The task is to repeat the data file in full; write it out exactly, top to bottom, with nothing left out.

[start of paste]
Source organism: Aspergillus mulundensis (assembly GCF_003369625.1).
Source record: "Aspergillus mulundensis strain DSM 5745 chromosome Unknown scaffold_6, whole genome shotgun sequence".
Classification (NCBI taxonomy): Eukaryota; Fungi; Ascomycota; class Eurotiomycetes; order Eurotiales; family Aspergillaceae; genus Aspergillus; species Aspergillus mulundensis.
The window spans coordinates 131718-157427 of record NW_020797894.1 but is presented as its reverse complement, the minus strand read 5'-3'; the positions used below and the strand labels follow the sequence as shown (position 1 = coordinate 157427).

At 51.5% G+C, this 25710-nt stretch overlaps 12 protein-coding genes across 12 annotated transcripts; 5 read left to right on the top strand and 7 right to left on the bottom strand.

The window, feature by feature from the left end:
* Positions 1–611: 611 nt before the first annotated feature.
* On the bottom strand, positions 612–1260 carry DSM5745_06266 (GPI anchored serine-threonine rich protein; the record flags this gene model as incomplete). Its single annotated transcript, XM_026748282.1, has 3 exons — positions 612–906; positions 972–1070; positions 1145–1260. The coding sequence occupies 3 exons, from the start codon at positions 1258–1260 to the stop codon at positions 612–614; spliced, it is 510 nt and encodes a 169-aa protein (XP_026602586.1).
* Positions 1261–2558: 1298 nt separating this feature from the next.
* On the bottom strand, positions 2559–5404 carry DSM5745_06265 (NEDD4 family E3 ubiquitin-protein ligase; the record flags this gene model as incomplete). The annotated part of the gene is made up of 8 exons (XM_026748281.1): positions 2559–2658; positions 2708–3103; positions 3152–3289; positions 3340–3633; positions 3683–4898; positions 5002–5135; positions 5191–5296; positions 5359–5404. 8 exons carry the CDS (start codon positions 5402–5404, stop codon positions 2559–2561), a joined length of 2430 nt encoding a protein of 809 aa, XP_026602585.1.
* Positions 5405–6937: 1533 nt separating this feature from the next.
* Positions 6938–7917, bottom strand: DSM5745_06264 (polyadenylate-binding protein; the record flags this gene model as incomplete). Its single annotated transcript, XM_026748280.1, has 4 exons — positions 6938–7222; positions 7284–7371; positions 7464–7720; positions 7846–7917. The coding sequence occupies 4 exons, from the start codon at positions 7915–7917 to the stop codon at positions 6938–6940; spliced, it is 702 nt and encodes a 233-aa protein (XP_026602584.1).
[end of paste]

Source organism: Aspergillus mulundensis (assembly GCF_003369625.1).
Source record: "Aspergillus mulundensis strain DSM 5745 chromosome Unknown scaffold_6, whole genome shotgun sequence".
Classification (NCBI taxonomy): Eukaryota; Fungi; Ascomycota; class Eurotiomycetes; order Eurotiales; family Aspergillaceae; genus Aspergillus; species Aspergillus mulundensis.
The window spans coordinates 131718-157427 of record NW_020797894.1 but is presented as its reverse complement, the minus strand read 5'-3'; the positions used below and the strand labels follow the sequence as shown (position 1 = coordinate 157427).

At 51.5% G+C, this 25710-nt stretch overlaps 12 protein-coding genes across 12 annotated transcripts; 5 read left to right on the top strand and 7 right to left on the bottom strand.

The window, feature by feature from the left end:
* Positions 1–611: 611 nt before the first annotated feature.
* On the bottom strand, positions 612–1260 carry DSM5745_06266 (GPI anchored serine-threonine rich protein; the record flags this gene model as incomplete). Its single annotated transcript, XM_026748282.1, has 3 exons — positions 612–906; positions 972–1070; positions 1145–1260. The coding sequence occupies 3 exons, from the start codon at positions 1258–1260 to the stop codon at positions 612–614; spliced, it is 510 nt and encodes a 169-aa protein (XP_026602586.1).
* Positions 1261–2558: 1298 nt separating this feature from the next.
* On the bottom strand, positions 2559–5404 carry DSM5745_06265 (NEDD4 family E3 ubiquitin-protein ligase; the record flags this gene model as incomplete). The annotated part of the gene is made up of 8 exons (XM_026748281.1): positions 2559–2658; positions 2708–3103; positions 3152–3289; positions 3340–3633; positions 3683–4898; positions 5002–5135; positions 5191–5296; positions 5359–5404. 8 exons carry the CDS (start codon positions 5402–5404, stop codon positions 2559–2561), a joined length of 2430 nt encoding a protein of 809 aa, XP_026602585.1.
* Positions 5405–6937: 1533 nt separating this feature from the next.
* Positions 6938–7917, bottom strand: DSM5745_06264 (polyadenylate-binding protein; the record flags this gene model as incomplete). Its single annotated transcript, XM_026748280.1, has 4 exons — positions 6938–7222; positions 7284–7371; positions 7464–7720; positions 7846–7917. The coding sequence occupies 4 exons, from the start codon at positions 7915–7917 to the stop codon at positions 6938–6940; spliced, it is 702 nt and encodes a 233-aa protein (XP_026602584.1).